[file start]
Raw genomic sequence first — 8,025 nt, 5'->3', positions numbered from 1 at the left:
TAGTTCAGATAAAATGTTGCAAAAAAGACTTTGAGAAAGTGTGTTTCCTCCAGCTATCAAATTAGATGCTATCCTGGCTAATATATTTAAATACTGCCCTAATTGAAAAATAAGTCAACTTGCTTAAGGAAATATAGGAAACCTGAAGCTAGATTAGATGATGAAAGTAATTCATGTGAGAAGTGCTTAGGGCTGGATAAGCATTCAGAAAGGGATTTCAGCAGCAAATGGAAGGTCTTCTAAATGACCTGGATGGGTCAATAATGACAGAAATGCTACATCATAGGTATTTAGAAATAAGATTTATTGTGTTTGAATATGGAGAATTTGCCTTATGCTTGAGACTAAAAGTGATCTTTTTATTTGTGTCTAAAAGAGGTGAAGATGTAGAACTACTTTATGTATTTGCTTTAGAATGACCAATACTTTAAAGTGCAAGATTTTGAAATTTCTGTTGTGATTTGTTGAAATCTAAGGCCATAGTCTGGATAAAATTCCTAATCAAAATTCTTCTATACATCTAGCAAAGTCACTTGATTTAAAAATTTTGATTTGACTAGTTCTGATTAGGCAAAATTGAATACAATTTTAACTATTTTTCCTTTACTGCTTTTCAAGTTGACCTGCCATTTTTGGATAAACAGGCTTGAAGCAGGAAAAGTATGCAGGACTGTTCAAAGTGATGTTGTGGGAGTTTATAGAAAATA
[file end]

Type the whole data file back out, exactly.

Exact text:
Raw genomic sequence first — 8,025 nt, 5'->3', positions numbered from 1 at the left:
TAGTTCAGATAAAATGTTGCAAAAAAGACTTTGAGAAAGTGTGTTTCCTCCAGCTATCAAATTAGATGCTATCCTGGCTAATATATTTAAATACTGCCCTAATTGAAAAATAAGTCAACTTGCTTAAGGAAATATAGGAAACCTGAAGCTAGATTAGATGATGAAAGTAATTCATGTGAGAAGTGCTTAGGGCTGGATAAGCATTCAGAAAGGGATTTCAGCAGCAAATGGAAGGTCTTCTAAATGACCTGGATGGGTCAATAATGACAGAAATGCTACATCATAGGTATTTAGAAATAAGATTTATTGTGTTTGAATATGGAGAATTTGCCTTATGCTTGAGACTAAAAGTGATCTTTTTATTTGTGTCTAAAAGAGGTGAAGATGTAGAACTACTTTATGTATTTGCTTTAGAATGACCAATACTTTAAAGTGCAAGATTTTGAAATTTCTGTTGTGATTTGTTGAAATCTAAGGCCATAGTCTGGATAAAATTCCTAATCAAAATTCTTCTATACATCTAGCAAAGTCACTTGATTTAAAAATTTTGATTTGACTAGTTCTGATTAGGCAAAATTGAATACAATTTTAACTATTTTTCCTTTACTGCTTTTCAAGTTGACCTGCCATTTTTGGATAAACAGGCTTGAAGCAGGAAAAGTATGCAGGACTGTTCAAAGTGATGTTGTGGGAGTTTATAGAAAATA